Access

You are not currently logged in.

Access your personal account or get JSTOR access through your library or other institution:

login

Log in to your personal account or through your institution.

If you need an accessible version of this item please contact JSTOR User Support

A Selectionist Explanation for the Success and Failures of Science

K. Brad Wray
Erkenntnis (1975-)
Vol. 67, No. 1 (Jul., 2007), pp. 81-89
Published by: Springer
Stable URL: http://www.jstor.org/stable/27667911
Page Count: 9
  • Get Access
  • Download ($43.95)
  • Cite this Item
If you need an accessible version of this item please contact JSTOR User Support
A Selectionist Explanation for the Success and Failures of Science
Preview not available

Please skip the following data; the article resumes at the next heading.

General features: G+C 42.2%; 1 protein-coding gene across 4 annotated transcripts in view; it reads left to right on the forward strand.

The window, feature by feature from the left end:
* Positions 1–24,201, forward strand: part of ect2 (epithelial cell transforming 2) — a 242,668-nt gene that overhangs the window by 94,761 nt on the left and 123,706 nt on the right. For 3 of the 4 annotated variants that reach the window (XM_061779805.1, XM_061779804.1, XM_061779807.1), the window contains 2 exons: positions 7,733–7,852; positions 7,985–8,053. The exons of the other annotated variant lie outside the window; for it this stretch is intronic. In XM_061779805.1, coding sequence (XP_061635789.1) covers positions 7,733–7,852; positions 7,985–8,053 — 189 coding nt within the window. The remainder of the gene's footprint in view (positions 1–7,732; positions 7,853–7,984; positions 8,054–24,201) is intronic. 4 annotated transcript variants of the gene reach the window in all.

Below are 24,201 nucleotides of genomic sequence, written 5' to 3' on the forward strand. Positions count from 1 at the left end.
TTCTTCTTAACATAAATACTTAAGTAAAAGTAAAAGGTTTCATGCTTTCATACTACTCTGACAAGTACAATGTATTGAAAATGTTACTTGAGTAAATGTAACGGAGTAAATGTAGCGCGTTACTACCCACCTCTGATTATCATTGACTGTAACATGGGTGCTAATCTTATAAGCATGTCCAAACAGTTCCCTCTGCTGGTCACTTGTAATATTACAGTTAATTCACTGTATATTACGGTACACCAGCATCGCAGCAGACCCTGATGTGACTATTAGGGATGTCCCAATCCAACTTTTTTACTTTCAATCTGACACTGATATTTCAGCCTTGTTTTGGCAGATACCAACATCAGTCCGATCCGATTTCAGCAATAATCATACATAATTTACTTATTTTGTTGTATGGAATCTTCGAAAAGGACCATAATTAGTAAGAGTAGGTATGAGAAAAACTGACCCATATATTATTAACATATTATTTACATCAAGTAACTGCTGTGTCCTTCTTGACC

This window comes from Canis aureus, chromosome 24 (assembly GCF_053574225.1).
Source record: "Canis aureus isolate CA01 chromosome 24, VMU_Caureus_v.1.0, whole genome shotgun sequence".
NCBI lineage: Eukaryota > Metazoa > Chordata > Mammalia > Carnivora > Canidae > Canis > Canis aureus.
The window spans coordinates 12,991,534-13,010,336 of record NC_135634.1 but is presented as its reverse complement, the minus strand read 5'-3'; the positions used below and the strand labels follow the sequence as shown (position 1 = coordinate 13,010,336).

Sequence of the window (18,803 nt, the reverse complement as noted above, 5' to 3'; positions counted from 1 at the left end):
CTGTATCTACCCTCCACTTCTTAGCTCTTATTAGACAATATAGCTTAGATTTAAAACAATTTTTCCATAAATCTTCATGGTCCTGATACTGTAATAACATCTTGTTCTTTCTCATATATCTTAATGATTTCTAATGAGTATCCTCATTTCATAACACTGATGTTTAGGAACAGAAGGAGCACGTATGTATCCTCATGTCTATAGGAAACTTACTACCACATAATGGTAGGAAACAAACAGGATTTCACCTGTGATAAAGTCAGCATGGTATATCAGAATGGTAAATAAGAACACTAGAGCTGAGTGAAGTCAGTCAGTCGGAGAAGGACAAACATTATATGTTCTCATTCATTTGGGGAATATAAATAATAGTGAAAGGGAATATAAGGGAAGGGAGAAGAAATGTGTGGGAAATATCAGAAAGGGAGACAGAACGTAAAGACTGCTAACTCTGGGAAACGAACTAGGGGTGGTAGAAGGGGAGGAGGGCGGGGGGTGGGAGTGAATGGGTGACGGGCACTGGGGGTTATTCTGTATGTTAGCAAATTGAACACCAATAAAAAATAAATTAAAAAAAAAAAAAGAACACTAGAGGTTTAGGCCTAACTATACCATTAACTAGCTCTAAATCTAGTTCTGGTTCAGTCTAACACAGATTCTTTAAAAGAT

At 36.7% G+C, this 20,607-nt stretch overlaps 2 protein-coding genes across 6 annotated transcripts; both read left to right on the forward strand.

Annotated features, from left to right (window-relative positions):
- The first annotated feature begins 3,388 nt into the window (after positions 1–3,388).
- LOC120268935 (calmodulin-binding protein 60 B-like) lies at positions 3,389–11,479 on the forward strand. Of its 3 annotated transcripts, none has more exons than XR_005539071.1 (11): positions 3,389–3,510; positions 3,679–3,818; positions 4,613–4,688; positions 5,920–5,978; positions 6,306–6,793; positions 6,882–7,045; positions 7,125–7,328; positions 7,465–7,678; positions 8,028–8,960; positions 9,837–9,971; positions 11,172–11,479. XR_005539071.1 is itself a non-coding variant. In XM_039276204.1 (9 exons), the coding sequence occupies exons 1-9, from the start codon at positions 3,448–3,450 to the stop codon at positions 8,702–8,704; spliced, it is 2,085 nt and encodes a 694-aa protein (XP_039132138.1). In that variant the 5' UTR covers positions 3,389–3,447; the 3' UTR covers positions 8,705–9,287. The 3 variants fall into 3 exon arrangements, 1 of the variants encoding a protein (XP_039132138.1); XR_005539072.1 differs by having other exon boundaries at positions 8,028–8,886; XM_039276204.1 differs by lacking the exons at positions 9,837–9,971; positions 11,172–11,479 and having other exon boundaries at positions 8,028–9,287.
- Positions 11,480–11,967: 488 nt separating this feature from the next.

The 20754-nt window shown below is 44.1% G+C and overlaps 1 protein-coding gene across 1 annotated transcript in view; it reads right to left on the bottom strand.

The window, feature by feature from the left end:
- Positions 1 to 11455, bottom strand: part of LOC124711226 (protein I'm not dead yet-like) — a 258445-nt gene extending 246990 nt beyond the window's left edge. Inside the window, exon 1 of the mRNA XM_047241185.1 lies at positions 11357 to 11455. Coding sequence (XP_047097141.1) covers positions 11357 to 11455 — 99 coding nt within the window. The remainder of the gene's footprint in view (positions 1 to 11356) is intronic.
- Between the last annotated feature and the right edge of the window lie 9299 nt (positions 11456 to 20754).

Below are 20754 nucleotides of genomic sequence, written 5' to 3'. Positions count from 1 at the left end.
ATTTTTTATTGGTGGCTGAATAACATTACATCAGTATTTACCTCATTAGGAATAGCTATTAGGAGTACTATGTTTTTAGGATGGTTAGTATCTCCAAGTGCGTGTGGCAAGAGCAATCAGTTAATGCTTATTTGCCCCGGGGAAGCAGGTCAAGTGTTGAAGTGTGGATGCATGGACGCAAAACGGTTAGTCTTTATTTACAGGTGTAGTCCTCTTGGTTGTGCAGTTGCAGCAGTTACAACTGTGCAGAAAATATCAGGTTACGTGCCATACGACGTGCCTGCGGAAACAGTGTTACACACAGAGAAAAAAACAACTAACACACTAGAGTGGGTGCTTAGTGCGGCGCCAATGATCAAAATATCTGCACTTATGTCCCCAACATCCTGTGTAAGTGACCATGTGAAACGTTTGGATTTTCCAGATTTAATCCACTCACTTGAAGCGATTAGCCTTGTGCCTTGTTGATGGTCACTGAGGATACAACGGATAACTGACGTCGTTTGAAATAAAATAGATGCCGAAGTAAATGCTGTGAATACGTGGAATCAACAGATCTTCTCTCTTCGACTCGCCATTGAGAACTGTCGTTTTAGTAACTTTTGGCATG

Abstract

I argue that van Fraassen's selectionist explanation for the success of science is superior to the realists' explanation. Whereas realists argue that our current theories are successful because they accurately reflect the structure of the world, the selectionist claims that our current theories are successful because unsuccessful theories have been eliminated. I argue that, unlike the explanation proposed by the realist, the selectionist explanation can also account for the failures of once successful theories and the fact that sometimes two competing theories are both equally successful.

Page Thumbnails

  • Thumbnail: Page 
[81]
    [81]
  • Thumbnail: Page 
82
    82
  • Thumbnail: Page 
83
    83
  • Thumbnail: Page 
84
    84
  • Thumbnail: Page 
85
    85
  • Thumbnail: Page 
86
    86
  • Thumbnail: Page 
87
    87
  • Thumbnail: Page 
88
    88
  • Thumbnail: Page 
89
    89